Turmeric (besar) while has its culinary uses, it also carries medicinal properties. It is used to treat inflammation and common cold. Curcumin, a yellow substance in turmeric, is also being researched for cancer prevention and treatment
How many of us remember our grandmas giving us a glass of hot water with turmeric powder when we coughed and sneezed? Or curd with turmeric powder to calm an upset stomach? Our grannies would also make a paste of oil (or ghee) and turmeric powder to put on our wounds. Most of us also remember that we often used to look at what our grandmas were doing with some sort of disdain.
But the fact is our grannies might have been illiterate; they very well knew the medicinal values of the spice that gives our curry or dal its yellow colour. Turmeric has been in used for thousands of years as a spice and medicinal herb.
If I was asked some 20 years ago about the virtue of our traditional and home remedies, I, as a doctor, might have hesitated to speak. It was only after I started participating in seminars and conferences in India and other countries, I gradually understood that we had a vast treasure of such traditional medicines, most of them largely ignored.
Once I attended a lecture by Dr Vandana Shiva, internationally renowned author, physicist and environmental activist, where she emphasised that “if we fail to pay attention to our traditional knowledge, we would surely lose that knowledge some day and scientists from the West might patent that knowledge.”
She talked about her struggle to establish the value of herbal medicines and how India had to fight when some American scientists wanted to patent turmeric. It was quite fascinating. Then I started looking at our own traditional medicines and remedies from a new perspective.
I tried to recall how people in my neighbourhoods and other parts of the country were using herbs to treat various ailments. I gathered books about traditional medicines and herbal remedies. I would read any article that talked about herbs and their healing potentials. There was no Google then and I would read as many books as I could.
It, however, does not mean that people should stop using modern medicines. As a public health specialist, I strongly feel that there should be a balance between modern medicine and ancient knowledge to ensure better health for everyone. The World Health Organisation (WHO) also has recognises the value of home remedies and traditional medicines.
Let’s come back to our power-packed yellow spice—turmeric.
Haldi or besar as we call it, turmeric (Curcuma longa) is a rhizomatous herbaceous flowering plant of the ginger family. It has been in use for 2500 years in Ayurveda as a medicine. In China also, traditional practitioners use turmeric for abdominal pain and pain during menstruation.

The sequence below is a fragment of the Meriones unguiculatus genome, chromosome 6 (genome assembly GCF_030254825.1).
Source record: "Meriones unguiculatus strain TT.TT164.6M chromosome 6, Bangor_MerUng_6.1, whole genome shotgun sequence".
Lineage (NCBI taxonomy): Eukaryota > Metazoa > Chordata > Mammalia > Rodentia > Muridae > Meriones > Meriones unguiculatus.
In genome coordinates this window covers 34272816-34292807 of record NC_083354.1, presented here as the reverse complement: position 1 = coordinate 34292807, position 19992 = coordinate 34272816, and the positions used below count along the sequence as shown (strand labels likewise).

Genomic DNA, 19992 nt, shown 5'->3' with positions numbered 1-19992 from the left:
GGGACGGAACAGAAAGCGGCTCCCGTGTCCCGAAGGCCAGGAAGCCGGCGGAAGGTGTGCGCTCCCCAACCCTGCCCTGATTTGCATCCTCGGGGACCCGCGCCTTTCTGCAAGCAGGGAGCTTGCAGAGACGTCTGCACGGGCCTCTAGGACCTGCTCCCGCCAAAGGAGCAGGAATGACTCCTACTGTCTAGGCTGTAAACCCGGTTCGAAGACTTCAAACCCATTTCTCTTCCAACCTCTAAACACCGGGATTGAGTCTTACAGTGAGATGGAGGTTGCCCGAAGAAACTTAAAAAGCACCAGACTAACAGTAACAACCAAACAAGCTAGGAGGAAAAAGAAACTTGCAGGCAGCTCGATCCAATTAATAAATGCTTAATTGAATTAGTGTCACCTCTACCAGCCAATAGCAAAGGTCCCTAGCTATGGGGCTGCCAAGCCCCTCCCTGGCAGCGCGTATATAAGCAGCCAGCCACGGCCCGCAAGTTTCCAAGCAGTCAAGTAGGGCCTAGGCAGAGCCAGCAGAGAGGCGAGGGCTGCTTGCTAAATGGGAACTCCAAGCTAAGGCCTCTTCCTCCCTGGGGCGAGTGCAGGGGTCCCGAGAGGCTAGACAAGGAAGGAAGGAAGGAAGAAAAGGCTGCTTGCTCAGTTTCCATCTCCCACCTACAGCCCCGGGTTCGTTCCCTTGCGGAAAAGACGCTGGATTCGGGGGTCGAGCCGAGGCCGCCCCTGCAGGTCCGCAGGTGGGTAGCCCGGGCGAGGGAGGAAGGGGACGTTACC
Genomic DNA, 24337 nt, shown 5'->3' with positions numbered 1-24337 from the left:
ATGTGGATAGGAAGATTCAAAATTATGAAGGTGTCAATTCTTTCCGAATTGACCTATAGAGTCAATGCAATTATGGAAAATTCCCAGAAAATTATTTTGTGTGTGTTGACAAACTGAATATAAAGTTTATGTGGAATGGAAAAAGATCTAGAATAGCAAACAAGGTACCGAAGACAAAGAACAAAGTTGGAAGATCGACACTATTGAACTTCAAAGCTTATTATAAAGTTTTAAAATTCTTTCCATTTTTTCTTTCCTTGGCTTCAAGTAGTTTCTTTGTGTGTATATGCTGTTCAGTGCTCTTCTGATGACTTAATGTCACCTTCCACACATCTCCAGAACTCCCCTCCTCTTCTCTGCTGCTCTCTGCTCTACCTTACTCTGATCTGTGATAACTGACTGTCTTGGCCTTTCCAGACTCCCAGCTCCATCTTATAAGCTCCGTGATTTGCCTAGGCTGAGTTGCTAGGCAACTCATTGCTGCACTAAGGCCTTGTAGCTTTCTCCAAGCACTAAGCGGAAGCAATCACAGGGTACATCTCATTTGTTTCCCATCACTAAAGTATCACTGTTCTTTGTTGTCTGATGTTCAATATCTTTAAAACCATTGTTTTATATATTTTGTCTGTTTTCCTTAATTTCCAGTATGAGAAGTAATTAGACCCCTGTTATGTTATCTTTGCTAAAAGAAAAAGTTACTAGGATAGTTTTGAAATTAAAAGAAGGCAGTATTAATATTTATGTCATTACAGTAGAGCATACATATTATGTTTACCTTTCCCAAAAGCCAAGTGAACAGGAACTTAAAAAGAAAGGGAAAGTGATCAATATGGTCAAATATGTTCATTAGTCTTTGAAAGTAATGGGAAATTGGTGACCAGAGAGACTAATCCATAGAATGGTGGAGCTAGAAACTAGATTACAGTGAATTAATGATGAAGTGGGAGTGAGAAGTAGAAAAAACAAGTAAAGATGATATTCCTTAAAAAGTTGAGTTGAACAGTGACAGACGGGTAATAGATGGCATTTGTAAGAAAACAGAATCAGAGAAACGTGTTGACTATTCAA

Curry and dal in Nepali kitchens are never cooked without adding a pinch of turmeric powder. It not only gives curry or dal its yellow colour, it just works wonders for our health as well. Curcumin, a bright yellow chemical, is what makes turmeric a powerful medicine.
Turmeric is considered one of the most beneficial health supplements. A tablespoon of ground turmeric carries 29 calories, nearly a gram of protein, 2 grams of fibre and 6 grams of carbohydrates. It boosts our immunity, meaning it helps our body fight infection better.
As I mentioned earlier, turmeric is used to treat inflammation, both inside and out, it is also used for treating common cold. Curcumin, the yellow substance in turmeric, is also being researched for cancer prevention and treatment.
When the daughter of a friend of mine in the UK was diagnosed with breast cancer, she was given prompt treatment. Surgery was performed within a month after diagnosis. She was advised by the nutritionists in the hospital to use curcumin and pepper every day—either with water or milk. As she is a vegan (who does not eat meat and any product from animals), she uses turmeric with hot water.
A few days ago I met a woman with scleroderma (a type of skin diseases). As a vegetarian, she had to choose her diet carefully. She has been taking turmeric with honey. It has helped her a lot. During a recent check-up, it was found that her vitamin B12, calcium, vitamin D and blood tests were all normal. There was no need for her to take any tablets or supplements. I believe her food, exercise and combination of turmeric and honey helped her to lead a healthy life.
Curcumin is also believed to have powerful antioxidant effects. Since it protects our body from free radicals which react with important organic substances, such as fatty acids, proteins or deoxyribonucleic acid, resulting in oxidative damage, one of the mechanisms behind aging and many diseases..
Turmeric these days is also used for treatment of rheumatoid arthritis and infections.
Some pharmaceutical companies in the US and India have produced capsules of turmeric. They are expensive, but for the people who cannot use turmeric powder or root in its natural form, this may be a good option. Using turmeric from your kitchen cabinet, hence, is the best way to go.
Many of us now use turmeric to cleanse our skin also. Nowadays, in market there are a lot of products that contain turmeric. I personally use turmeric as a medicine as well as to clean my face. I avoid soaps while bathing. Turmeric powder with honey or curd can make a very good face wash.
A version of this article appears in print on September 06, 2018 of The Himalayan Times.